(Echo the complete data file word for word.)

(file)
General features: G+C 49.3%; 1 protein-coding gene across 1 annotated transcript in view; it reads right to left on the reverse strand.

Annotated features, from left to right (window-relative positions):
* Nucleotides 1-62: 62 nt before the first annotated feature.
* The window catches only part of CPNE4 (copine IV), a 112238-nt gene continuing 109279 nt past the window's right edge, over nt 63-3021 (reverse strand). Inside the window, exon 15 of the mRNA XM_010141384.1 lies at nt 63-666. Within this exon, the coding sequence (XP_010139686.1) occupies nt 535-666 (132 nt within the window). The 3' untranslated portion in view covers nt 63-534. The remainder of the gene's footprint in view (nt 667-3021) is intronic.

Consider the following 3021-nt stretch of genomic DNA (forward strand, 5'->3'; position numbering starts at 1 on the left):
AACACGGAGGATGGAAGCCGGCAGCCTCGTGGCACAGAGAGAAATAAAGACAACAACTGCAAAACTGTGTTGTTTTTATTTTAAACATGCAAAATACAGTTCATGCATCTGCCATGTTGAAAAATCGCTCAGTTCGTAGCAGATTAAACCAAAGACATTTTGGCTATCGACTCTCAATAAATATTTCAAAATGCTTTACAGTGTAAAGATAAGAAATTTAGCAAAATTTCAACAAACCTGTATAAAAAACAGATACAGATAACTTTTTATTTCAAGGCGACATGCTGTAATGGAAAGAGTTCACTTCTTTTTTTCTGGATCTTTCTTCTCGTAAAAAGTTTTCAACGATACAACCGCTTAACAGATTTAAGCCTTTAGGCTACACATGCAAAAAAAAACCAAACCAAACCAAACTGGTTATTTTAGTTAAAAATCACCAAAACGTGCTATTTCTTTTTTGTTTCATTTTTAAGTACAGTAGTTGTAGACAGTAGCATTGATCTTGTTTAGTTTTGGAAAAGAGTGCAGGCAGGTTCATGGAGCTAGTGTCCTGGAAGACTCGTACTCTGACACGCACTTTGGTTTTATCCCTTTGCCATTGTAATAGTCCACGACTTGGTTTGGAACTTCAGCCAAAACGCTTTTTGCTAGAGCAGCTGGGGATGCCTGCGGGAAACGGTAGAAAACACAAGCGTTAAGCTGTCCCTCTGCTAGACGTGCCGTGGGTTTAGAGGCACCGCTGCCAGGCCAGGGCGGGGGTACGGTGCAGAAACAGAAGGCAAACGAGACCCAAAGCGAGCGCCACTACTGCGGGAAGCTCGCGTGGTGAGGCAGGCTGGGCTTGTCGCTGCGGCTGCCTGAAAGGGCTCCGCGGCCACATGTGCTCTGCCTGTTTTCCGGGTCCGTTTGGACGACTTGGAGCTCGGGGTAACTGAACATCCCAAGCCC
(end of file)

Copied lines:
General features: G+C 49.3%; 1 protein-coding gene across 1 annotated transcript in view; it reads right to left on the reverse strand.

Annotated features, from left to right (window-relative positions):
* Nucleotides 1-62: 62 nt before the first annotated feature.
* The window catches only part of CPNE4 (copine IV), a 112238-nt gene continuing 109279 nt past the window's right edge, over nt 63-3021 (reverse strand). Inside the window, exon 15 of the mRNA XM_010141384.1 lies at nt 63-666. Within this exon, the coding sequence (XP_010139686.1) occupies nt 535-666 (132 nt within the window). The 3' untranslated portion in view covers nt 63-534. The remainder of the gene's footprint in view (nt 667-3021) is intronic.

Consider the following 3021-nt stretch of genomic DNA (forward strand, 5'->3'; position numbering starts at 1 on the left):
AACACGGAGGATGGAAGCCGGCAGCCTCGTGGCACAGAGAGAAATAAAGACAACAACTGCAAAACTGTGTTGTTTTTATTTTAAACATGCAAAATACAGTTCATGCATCTGCCATGTTGAAAAATCGCTCAGTTCGTAGCAGATTAAACCAAAGACATTTTGGCTATCGACTCTCAATAAATATTTCAAAATGCTTTACAGTGTAAAGATAAGAAATTTAGCAAAATTTCAACAAACCTGTATAAAAAACAGATACAGATAACTTTTTATTTCAAGGCGACATGCTGTAATGGAAAGAGTTCACTTCTTTTTTTCTGGATCTTTCTTCTCGTAAAAAGTTTTCAACGATACAACCGCTTAACAGATTTAAGCCTTTAGGCTACACATGCAAAAAAAAACCAAACCAAACCAAACTGGTTATTTTAGTTAAAAATCACCAAAACGTGCTATTTCTTTTTTGTTTCATTTTTAAGTACAGTAGTTGTAGACAGTAGCATTGATCTTGTTTAGTTTTGGAAAAGAGTGCAGGCAGGTTCATGGAGCTAGTGTCCTGGAAGACTCGTACTCTGACACGCACTTTGGTTTTATCCCTTTGCCATTGTAATAGTCCACGACTTGGTTTGGAACTTCAGCCAAAACGCTTTTTGCTAGAGCAGCTGGGGATGCCTGCGGGAAACGGTAGAAAACACAAGCGTTAAGCTGTCCCTCTGCTAGACGTGCCGTGGGTTTAGAGGCACCGCTGCCAGGCCAGGGCGGGGGTACGGTGCAGAAACAGAAGGCAAACGAGACCCAAAGCGAGCGCCACTACTGCGGGAAGCTCGCGTGGTGAGGCAGGCTGGGCTTGTCGCTGCGGCTGCCTGAAAGGGCTCCGCGGCCACATGTGCTCTGCCTGTTTTCCGGGTCCGTTTGGACGACTTGGAGCTCGGGGTAACTGAACATCCCAAGCCC